Pride grows across P.E.I.

Pride 2014 celebrates all genders, sexual orientations with expanding week of activities

Published on July 28, 2014

PEI Gay Tourism Association

Pride 2014 has kicked off in Prince Edward Island with a celebration of life church service Sunday and rainbow flags ready to be unfurled across the province today.

Such outward displays of being “here and queer” have not always been welcome in our gentle Island, but at least one gay-friendly tourism operator says P.E.I. is making progress on that front.

Vicki Francis runs the Cranford Inn and sits on the P.E.I. Gay Tourism Association. She spoke to The Guardian for a story that will appear later this week.

Ms. Francis says the Island has come a long way in recent years and that even as recently as 10 years ago, P.E.I. wouldn’t even have considered such an association as the one she represents was necessary. Now the province’s Department of Tourism has integrated LGBT-friendly material in its visitors’ guide and establishments like Francis’ have invited representatives from Travel Gay Canada to give employees pointers. For instance, don’t assume two women travelling together want separate beds.

The tourism industry isn’t the only area where the Island has seen growth in the acceptance and celebration of the diversity of our residents and visitors.

The University of P.E.I. made the news earlier this year when it converted some of its washroom facilities to gender-neutral bathrooms after the student union made the request for safer facilities for students who didn’t identify as traditional males and females.

Charlottetown has its first openly gay candidate running for city council after Tyler Murnaghan threw his hat into the November election.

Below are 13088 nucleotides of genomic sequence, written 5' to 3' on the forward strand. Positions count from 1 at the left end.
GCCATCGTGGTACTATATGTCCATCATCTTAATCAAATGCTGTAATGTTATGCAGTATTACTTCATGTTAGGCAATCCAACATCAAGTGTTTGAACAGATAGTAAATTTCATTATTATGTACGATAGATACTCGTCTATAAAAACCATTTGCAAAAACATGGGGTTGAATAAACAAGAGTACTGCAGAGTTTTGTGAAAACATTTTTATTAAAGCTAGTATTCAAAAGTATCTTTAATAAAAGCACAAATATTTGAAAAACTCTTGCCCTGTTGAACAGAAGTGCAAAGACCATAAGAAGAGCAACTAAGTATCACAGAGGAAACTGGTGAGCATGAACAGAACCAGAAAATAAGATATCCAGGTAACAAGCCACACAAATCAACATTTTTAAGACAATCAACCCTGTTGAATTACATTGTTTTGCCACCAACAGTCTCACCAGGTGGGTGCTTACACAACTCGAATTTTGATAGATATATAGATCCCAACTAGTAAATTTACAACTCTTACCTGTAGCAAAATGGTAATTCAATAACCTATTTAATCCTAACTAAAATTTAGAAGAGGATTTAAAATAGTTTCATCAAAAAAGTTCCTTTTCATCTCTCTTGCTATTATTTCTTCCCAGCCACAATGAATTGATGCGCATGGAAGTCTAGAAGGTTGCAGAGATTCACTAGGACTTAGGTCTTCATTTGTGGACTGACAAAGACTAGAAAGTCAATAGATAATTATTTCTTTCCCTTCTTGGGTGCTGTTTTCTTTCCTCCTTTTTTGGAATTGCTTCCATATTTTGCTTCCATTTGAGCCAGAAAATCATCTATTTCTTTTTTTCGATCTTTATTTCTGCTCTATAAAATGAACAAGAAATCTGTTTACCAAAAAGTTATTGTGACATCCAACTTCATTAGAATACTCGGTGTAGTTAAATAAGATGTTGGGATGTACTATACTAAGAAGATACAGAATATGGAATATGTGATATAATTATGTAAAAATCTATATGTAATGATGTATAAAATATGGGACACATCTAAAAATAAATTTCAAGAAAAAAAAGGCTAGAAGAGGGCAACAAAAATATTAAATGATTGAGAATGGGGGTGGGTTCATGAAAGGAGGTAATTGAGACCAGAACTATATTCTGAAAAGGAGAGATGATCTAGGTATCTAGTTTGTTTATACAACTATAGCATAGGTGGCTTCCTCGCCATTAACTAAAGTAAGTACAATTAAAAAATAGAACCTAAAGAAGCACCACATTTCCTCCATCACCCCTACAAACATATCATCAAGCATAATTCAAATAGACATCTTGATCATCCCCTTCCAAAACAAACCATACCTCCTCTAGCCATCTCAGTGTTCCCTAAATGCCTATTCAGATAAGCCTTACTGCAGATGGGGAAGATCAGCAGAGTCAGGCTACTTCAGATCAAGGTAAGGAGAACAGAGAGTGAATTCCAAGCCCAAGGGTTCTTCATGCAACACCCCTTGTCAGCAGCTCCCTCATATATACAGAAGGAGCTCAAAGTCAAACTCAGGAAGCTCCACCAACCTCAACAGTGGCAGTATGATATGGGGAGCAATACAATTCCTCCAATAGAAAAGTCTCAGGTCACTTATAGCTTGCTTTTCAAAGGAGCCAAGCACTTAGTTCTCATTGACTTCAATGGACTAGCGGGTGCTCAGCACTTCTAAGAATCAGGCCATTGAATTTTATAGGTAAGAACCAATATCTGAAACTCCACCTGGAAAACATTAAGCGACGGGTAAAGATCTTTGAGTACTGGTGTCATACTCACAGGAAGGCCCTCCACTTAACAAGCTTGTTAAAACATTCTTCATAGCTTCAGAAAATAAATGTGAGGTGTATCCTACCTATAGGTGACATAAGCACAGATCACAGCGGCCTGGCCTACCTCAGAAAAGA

And the list of Pride week activities continues to expand, with this year’s offerings including a youth dance and a rainbow gala. Since its inception in the not-that-distant past of Aug. 15-20, 2000, the week has grown from a rally at Confederation Landing Park that invited jeers from intolerant passersby; to a small-but-brave contingent who walked in a meagre parade through an even greater volley of slurs in the mid-2000s; to the week-long schedule of events earning corporate sponsorship that Pride 2014 will offer this week. You know you’re no longer on the fringes of society when your event is sponsored by the likes of BMO and the Superstore.

All of these examples and more point to a more tolerant and welcoming society in P.E.I. But there is still more work to be done to educate everyone about the need for inclusiveness.

A gay slur was used in a message to a teen girl on featured in a front-page Guardian story just last week. And similar messages of hate are not that hard to find on message boards, social media sites or in conversations overheard in crowds. Witness a same-sex couple smooching on the dance floor of almost any Charlottetown bar and see if there aren’t more raised eyebrows and mutters of disgust than if an opposite-sex couple behaves in the same manner.

Even the example of progress given earlier in this editorial of UPEI’s gender-neutral bathrooms drew criticism in The Guardian’s comments section of the story, where ignorant writers glibly told students they need only grab what’s in their pants to see which washroom they should use. And other, similarly appalling statements. One just hopes people with those views are now in the minority.

Who somebody loves — or where that person feels comfortable relieving themselves — is nobody else’s business. Making sure every Islander and visitor feels safe doing so, is everybody’s business.

Happy Pride 2014.